This blog was authored by Mussa Stanis, the Knowledge Management and Communications Lead in the DRC for the USAID-funded MOMENTUM Integrated Health Resilience project, led by IMA World Health. His blog is also posted on the MOMENTUM blog here.
The journey from my village to my job with MOMENTUM Integrated Health Resilience was a difficult one.
I was born into a polygamous family of 16 children in Mbutu, a small village in Maniema province in the central-eastern part of the Democratic Republic of the Congo (DRC). There is a lot of mining in this part of the country, but most people are subsistence farmers or laborers. My father, a local tribunal judge and teacher, died when I was only four years old, and six of my siblings have also passed away. My brothers and sisters and I received equal opportunities and much encouragement to be confident in our abilities and pursue long-term studies.
In 1994, Rwandan Hutu refugees fled to the DRC after the Rwanda genocide. Two years later, a brutal civil war broke out in the DRC. In what has become perhaps the world’s bloodiest conflict since World War II, roughly six million Congolese have died in the war, while millions more have endured widespread human rights abuses. The fighting, which continues in the eastern part of my country, has devastated our economy and infrastructure, and has caused massive physical and psychological damage. Our education, healthcare, legal and road systems remain in shambles.
I was nine years old when the war broke out. My siblings and I often had to hide in the bush to escape the fighting. The schools were closed so I spent my days fetching water, pounding grain and taking care of the house when my mom left home each day to earn money to support us. I thought that if I could close my ears, I would not hear the shelling anymore. I told myself that if I survived, I would finish school someday and work to help my community.
In 2009, at the age of 24, I got my wish when I received my master’s degree from Uganda’s Kampala International University in International Relations and Diplomatic Studies. I decided to return to the DRC and serve my country through local NGOs focused on child protection. For four years, I worked in the field of disarmament and demobilization for children associated with the armed forces to reunite them with their families. Most of the children were traumatized after being forcibly recruited as child soldiers in the conflict.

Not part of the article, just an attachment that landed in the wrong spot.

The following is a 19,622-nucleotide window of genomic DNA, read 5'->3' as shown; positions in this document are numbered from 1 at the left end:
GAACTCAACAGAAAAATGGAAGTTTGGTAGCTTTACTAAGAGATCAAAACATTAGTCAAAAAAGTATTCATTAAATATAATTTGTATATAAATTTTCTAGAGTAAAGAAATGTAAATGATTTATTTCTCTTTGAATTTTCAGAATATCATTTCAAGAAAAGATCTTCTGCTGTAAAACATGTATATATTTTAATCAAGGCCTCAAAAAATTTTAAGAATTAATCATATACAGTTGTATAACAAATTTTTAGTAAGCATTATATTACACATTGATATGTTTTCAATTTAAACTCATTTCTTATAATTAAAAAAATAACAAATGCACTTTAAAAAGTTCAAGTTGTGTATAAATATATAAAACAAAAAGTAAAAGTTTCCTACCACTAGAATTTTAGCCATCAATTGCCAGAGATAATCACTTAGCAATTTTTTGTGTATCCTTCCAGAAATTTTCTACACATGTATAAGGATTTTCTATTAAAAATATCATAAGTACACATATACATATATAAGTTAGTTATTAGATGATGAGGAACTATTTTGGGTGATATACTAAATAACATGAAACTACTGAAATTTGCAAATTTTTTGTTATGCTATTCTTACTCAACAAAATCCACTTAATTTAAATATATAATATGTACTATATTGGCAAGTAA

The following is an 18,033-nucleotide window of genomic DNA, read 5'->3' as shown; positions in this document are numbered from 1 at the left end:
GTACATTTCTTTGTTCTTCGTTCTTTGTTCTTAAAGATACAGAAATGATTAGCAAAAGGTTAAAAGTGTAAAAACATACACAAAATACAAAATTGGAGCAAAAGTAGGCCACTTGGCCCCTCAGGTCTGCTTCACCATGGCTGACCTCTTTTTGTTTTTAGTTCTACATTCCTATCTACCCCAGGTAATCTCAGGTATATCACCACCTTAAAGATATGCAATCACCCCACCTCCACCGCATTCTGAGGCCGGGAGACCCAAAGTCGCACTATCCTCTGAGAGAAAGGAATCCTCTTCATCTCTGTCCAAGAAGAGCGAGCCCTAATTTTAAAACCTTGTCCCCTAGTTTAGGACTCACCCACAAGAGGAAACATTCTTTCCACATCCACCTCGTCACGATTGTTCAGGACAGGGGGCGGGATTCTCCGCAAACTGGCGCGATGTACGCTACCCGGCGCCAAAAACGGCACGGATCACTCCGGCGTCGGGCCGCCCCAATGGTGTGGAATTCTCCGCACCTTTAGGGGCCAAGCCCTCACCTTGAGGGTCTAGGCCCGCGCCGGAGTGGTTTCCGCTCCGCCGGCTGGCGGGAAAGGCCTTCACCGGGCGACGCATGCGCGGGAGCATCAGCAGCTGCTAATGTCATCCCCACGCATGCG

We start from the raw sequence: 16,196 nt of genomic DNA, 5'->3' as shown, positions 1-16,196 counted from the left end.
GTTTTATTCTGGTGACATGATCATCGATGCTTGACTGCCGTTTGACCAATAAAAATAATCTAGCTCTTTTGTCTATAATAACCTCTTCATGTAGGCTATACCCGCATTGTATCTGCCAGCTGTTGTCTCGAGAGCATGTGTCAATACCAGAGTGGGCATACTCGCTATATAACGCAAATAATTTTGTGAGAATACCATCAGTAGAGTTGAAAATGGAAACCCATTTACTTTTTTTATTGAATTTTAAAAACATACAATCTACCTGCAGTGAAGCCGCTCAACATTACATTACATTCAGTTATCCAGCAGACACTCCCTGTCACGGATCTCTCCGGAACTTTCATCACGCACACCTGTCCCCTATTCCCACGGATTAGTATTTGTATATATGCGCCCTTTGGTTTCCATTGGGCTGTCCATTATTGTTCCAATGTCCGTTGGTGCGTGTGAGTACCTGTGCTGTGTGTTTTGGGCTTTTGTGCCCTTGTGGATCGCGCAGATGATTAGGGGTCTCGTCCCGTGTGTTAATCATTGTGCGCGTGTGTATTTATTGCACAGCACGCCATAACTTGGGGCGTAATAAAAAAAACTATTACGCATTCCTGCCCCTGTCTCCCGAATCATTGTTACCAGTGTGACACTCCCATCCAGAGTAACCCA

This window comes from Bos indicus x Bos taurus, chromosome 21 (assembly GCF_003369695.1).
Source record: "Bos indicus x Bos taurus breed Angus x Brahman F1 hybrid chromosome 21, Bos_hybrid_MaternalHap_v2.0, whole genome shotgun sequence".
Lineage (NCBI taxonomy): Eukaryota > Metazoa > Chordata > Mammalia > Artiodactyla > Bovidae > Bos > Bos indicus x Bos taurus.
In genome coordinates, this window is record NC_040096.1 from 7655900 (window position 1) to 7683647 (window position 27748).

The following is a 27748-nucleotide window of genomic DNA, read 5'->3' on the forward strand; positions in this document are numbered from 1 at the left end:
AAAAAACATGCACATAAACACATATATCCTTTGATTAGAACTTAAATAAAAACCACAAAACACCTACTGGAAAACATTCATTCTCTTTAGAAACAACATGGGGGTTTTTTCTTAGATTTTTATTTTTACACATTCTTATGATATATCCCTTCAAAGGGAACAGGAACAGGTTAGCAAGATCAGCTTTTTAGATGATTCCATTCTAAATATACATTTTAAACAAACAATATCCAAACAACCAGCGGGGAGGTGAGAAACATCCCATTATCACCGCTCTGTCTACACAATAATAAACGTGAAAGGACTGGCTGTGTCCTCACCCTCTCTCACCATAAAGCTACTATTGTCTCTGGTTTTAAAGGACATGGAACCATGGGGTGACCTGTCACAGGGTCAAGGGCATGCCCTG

In 2020, MOMENTUM began working closely with the government and national and local organizations so women, children and families could have access to high-quality and respectful maternal, newborn, and child healthcare, voluntary family planning, and reproductive health services, through the private and public sectors. MOMENTUM works in some of the world’s most fragile and conflict-affected settings to improve the health of those who live there.
In April 2022, I joined MOMENTUM as the Knowledge Management and Communications Specialist in our Goma office. I am doing my childhood dream job, serving vulnerable groups affected by war and disaster.
A big part of my communications tasks is to report on the stories and results of MOMENTUM’s work from the communities we serve. Every day there is something new to discover. For example, as part of the larger objectives of building capacity, strengthening the quality of care at health facilities, and improving overall service delivery, MOMENTUM installed solar panels in several health facilities in my area. These relatively simple devices have been vital to meeting our larger project goals. I got to take photos and speak with mothers who can now give birth safely at night and the staff who are better able to attend to them because of improved lighting.
The most challenging aspect of my job is dealing with complex environments every day, amid war and other conflicts, epidemics, even a volcanic eruption. In the field, I communicate with a lot of the people we serve. They ask me questions I cannot answer like, “When will the war finish? When will Ebola finish?”
Every day, I see MOMENTUM’s impact: People receive COVID-19 information and vaccines, mothers and children have better prenatal, delivery and postnatal care, and community health workers are better trained to work in their districts. Sometimes, when I ask people in the community about their hopes for the future, they tell me, “Mussa, I want to work with MOMENTUM, just like you!” This provides me with the motivation to keep serving every day.